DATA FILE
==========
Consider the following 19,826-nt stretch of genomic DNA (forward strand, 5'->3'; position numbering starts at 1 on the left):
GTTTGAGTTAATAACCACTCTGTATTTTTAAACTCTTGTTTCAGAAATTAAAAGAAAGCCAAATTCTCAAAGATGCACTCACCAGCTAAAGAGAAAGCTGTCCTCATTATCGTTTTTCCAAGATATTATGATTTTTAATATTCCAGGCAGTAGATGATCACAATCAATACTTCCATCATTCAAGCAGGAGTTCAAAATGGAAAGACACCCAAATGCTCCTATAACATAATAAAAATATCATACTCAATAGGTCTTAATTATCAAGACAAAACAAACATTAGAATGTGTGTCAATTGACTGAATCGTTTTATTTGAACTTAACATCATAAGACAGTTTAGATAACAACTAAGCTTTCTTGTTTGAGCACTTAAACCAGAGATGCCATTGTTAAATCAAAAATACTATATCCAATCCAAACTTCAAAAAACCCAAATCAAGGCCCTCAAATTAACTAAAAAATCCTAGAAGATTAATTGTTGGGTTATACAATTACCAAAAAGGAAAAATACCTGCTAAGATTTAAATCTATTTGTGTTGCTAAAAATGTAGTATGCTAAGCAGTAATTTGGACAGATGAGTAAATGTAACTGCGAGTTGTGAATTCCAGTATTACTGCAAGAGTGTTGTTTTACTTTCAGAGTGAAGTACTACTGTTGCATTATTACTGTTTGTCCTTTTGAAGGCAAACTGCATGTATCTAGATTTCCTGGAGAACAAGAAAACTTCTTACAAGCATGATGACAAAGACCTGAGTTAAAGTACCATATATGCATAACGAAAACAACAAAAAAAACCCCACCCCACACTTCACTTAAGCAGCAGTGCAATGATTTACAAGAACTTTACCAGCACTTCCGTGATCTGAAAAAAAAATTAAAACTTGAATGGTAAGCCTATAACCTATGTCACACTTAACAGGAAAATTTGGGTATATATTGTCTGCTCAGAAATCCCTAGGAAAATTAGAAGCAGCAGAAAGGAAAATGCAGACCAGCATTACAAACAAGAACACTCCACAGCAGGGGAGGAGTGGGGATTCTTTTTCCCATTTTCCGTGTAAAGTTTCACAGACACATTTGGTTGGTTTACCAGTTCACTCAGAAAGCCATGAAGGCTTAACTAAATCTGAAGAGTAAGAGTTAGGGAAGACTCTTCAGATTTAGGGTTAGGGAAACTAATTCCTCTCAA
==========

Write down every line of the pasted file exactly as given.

Consider the following 19,826-nt stretch of genomic DNA (forward strand, 5'->3'; position numbering starts at 1 on the left):
GTTTGAGTTAATAACCACTCTGTATTTTTAAACTCTTGTTTCAGAAATTAAAAGAAAGCCAAATTCTCAAAGATGCACTCACCAGCTAAAGAGAAAGCTGTCCTCATTATCGTTTTTCCAAGATATTATGATTTTTAATATTCCAGGCAGTAGATGATCACAATCAATACTTCCATCATTCAAGCAGGAGTTCAAAATGGAAAGACACCCAAATGCTCCTATAACATAATAAAAATATCATACTCAATAGGTCTTAATTATCAAGACAAAACAAACATTAGAATGTGTGTCAATTGACTGAATCGTTTTATTTGAACTTAACATCATAAGACAGTTTAGATAACAACTAAGCTTTCTTGTTTGAGCACTTAAACCAGAGATGCCATTGTTAAATCAAAAATACTATATCCAATCCAAACTTCAAAAAACCCAAATCAAGGCCCTCAAATTAACTAAAAAATCCTAGAAGATTAATTGTTGGGTTATACAATTACCAAAAAGGAAAAATACCTGCTAAGATTTAAATCTATTTGTGTTGCTAAAAATGTAGTATGCTAAGCAGTAATTTGGACAGATGAGTAAATGTAACTGCGAGTTGTGAATTCCAGTATTACTGCAAGAGTGTTGTTTTACTTTCAGAGTGAAGTACTACTGTTGCATTATTACTGTTTGTCCTTTTGAAGGCAAACTGCATGTATCTAGATTTCCTGGAGAACAAGAAAACTTCTTACAAGCATGATGACAAAGACCTGAGTTAAAGTACCATATATGCATAACGAAAACAACAAAAAAAACCCCACCCCACACTTCACTTAAGCAGCAGTGCAATGATTTACAAGAACTTTACCAGCACTTCCGTGATCTGAAAAAAAAATTAAAACTTGAATGGTAAGCCTATAACCTATGTCACACTTAACAGGAAAATTTGGGTATATATTGTCTGCTCAGAAATCCCTAGGAAAATTAGAAGCAGCAGAAAGGAAAATGCAGACCAGCATTACAAACAAGAACACTCCACAGCAGGGGAGGAGTGGGGATTCTTTTTCCCATTTTCCGTGTAAAGTTTCACAGACACATTTGGTTGGTTTACCAGTTCACTCAGAAAGCCATGAAGGCTTAACTAAATCTGAAGAGTAAGAGTTAGGGAAGACTCTTCAGATTTAGGGTTAGGGAAACTAATTCCTCTCAA